What looks as the most important thing after all is to try to clean up your back-link profile (spammy links, fake edu/gov links, exact match ratio, etc).
    I can suggest you to check out http://www.removeem.com/ which can help you by automating and outsourcing some of this work.

    Cheers,
    Mauro

  5. Archana September 2, 2012 at 11:16 am #

    Hi Mauro,

    Thanks for the important info.

    I need your advise related to web marketing.

    If I post a copied content in my website blog with source includes then also Google Penguin will effect the visits on my website.

    Waiting for your reply.

    Best,
    Archana

  6. Mauro Mazzocchini September 2, 2012 at 8:22 pm #

    Hi Archana,

    regarding your question, I’d be very careful implementing such actions from an SEO perspective.

    The main reason is because you should be able to provide unique, compelling content to your users (and to Google too). Of course, it can be very useful providing citations by indicating the source of your information – but after you should work on this material in order to enrich it and add a unique value that makes your webpages different from any other content that you can find online.

    While Google Penguin wouldn’t affect your website, since it’s more related to link building and over-optimization – you should definitely be aware that Google Panda hunts down for low quality websites, content scrapers, excessive ad rich websites (especially above the fold) and so on.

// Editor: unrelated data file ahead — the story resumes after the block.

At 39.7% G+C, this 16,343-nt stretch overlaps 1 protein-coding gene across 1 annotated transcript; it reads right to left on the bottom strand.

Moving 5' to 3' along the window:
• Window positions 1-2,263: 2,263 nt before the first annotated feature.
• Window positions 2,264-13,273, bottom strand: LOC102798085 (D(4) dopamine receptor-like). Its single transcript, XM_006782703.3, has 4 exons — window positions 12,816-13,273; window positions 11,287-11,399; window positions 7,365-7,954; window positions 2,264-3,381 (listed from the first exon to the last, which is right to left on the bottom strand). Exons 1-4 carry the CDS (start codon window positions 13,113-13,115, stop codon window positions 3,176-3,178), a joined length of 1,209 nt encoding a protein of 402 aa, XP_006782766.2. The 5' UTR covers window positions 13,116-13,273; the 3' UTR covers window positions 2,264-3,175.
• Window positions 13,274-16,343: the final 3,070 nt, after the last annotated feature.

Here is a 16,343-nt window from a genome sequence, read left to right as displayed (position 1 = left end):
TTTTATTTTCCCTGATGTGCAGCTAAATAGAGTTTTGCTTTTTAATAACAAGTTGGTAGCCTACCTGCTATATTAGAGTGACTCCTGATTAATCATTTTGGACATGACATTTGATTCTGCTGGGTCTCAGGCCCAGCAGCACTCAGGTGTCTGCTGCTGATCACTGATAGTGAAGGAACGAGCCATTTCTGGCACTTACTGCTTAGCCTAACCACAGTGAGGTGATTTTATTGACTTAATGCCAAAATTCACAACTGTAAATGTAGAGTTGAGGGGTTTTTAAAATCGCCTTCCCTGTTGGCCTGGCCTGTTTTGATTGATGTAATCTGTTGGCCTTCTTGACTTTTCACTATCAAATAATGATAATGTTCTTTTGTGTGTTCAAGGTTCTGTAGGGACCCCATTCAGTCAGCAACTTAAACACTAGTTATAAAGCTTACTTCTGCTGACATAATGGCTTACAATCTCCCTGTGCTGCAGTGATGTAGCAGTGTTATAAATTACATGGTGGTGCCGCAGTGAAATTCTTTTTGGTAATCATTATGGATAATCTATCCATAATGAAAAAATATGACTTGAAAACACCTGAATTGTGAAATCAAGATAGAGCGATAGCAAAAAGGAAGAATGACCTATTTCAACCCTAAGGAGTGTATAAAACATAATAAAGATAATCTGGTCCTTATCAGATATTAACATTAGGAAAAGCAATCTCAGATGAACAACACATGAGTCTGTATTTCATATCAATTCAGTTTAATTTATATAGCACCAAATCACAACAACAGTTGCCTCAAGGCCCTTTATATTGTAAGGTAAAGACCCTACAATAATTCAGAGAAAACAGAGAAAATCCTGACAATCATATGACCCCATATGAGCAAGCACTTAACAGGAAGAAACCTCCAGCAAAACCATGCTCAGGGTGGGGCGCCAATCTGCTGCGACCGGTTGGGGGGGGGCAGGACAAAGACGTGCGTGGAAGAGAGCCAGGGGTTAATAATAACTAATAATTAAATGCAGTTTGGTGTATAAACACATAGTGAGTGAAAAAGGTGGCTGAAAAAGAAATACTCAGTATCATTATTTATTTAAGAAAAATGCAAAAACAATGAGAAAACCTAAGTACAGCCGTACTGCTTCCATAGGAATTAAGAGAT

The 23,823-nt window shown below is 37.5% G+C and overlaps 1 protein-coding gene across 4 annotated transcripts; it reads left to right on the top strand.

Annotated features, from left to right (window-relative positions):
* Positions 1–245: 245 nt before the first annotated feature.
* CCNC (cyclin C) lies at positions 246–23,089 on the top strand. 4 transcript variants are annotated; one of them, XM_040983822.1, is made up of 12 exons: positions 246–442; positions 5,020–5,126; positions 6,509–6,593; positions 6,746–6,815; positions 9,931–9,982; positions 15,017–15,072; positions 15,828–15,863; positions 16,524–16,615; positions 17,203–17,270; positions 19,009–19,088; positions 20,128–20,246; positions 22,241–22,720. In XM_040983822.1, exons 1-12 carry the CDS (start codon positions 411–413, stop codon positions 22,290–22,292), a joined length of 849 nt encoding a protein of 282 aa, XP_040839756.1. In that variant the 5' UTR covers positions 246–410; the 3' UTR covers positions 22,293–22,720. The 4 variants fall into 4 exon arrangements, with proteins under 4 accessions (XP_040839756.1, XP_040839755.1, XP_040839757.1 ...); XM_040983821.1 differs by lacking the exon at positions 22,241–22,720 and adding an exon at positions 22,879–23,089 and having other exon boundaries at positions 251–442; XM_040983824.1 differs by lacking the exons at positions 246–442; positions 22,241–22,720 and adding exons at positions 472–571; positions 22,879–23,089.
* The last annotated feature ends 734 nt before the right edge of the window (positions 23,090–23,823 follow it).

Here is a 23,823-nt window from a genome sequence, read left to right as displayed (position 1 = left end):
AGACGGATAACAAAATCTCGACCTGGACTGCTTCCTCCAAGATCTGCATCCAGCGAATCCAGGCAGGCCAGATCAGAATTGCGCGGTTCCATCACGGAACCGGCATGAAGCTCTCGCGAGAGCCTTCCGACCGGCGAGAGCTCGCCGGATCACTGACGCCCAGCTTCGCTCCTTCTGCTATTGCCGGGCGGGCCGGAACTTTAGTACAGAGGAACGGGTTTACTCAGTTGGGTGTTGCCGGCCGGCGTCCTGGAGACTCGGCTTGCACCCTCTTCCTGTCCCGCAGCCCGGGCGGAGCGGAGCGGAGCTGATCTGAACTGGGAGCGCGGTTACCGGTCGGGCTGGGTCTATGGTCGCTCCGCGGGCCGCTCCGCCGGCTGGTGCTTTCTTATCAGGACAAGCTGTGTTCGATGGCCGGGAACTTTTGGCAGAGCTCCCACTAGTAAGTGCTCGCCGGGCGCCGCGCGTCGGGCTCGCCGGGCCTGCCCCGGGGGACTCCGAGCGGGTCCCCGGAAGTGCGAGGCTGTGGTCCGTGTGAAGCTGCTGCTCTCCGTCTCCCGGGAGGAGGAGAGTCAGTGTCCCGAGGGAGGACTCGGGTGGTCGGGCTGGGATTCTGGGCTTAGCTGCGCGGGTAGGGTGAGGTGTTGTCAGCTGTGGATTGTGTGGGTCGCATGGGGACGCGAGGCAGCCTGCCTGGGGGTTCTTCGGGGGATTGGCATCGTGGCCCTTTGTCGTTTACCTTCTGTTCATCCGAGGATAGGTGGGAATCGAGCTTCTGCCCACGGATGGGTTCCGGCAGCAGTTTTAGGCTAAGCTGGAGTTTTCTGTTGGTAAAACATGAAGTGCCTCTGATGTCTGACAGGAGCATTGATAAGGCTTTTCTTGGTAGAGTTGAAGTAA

So, as I mentioned above, instead of just copying the content on your website I suggest you elaborate it by adding something that I’d call your “Unique Content Proposition”. ;)

    Cheers,
    Mauro

  7. Arlene Aranzamendez November 14, 2012 at 3:56 pm #

    A very Nice tips Mauro! It is really frustrating for me seeing websites that are actually over optimizing their website but still rank on top of Google or still on the first page of Google. Actually, I have a new client and really needs help because his website have been penalized by Google last May after Google Penguin have been released. I found out that his website content stuffed with targeted keywords with a link and with lots of unnatural backlinks. I have started to change the content and removed the targeted keyword links with only a keyword density of 2%.. There’s actually an improvement with its ranking for the keyword of “wholesale clothing from 103 position to 75 and wholesale apparel from 100 to 59. But, he’s competitors are still dominating even if they have the same techniques before the Penguin update and that pisses me off..

  8. james uk February 7, 2013 at 9:27 pm #

    thanks for the interesting post on Penguin, I can understand why Google is doing this but I like the idea of linking to content whilst using keywords. If for example you are reading an article with a large section of content I don’t see a problem with linking from within the content with keywords. That way the link can be part of the flow of the document.

  9. Timothy R. Srobenhorst June 26, 2013 at 4:55 am #

    There is going to be an argument about how every update is unfair. Here is the bold truth. Ready for it? Google controls the internet. If you stop complaining and actually put that effort into your website you will see your results. There is no magic spell and sometimes yes there will be people that slip through the cracks, but guess what? There is nothing you can do but focus on yourself. That is when the magic happens….

    Food for thought.

  10. Kamlesh June 27, 2013 at 11:15 am #

    Hi Mauro,

    What about the previous submitted links which are low authority ?

    If our sites fall down after Google penguin update and now we create quality backlinks than Google will consider ranking back ?

    Thanks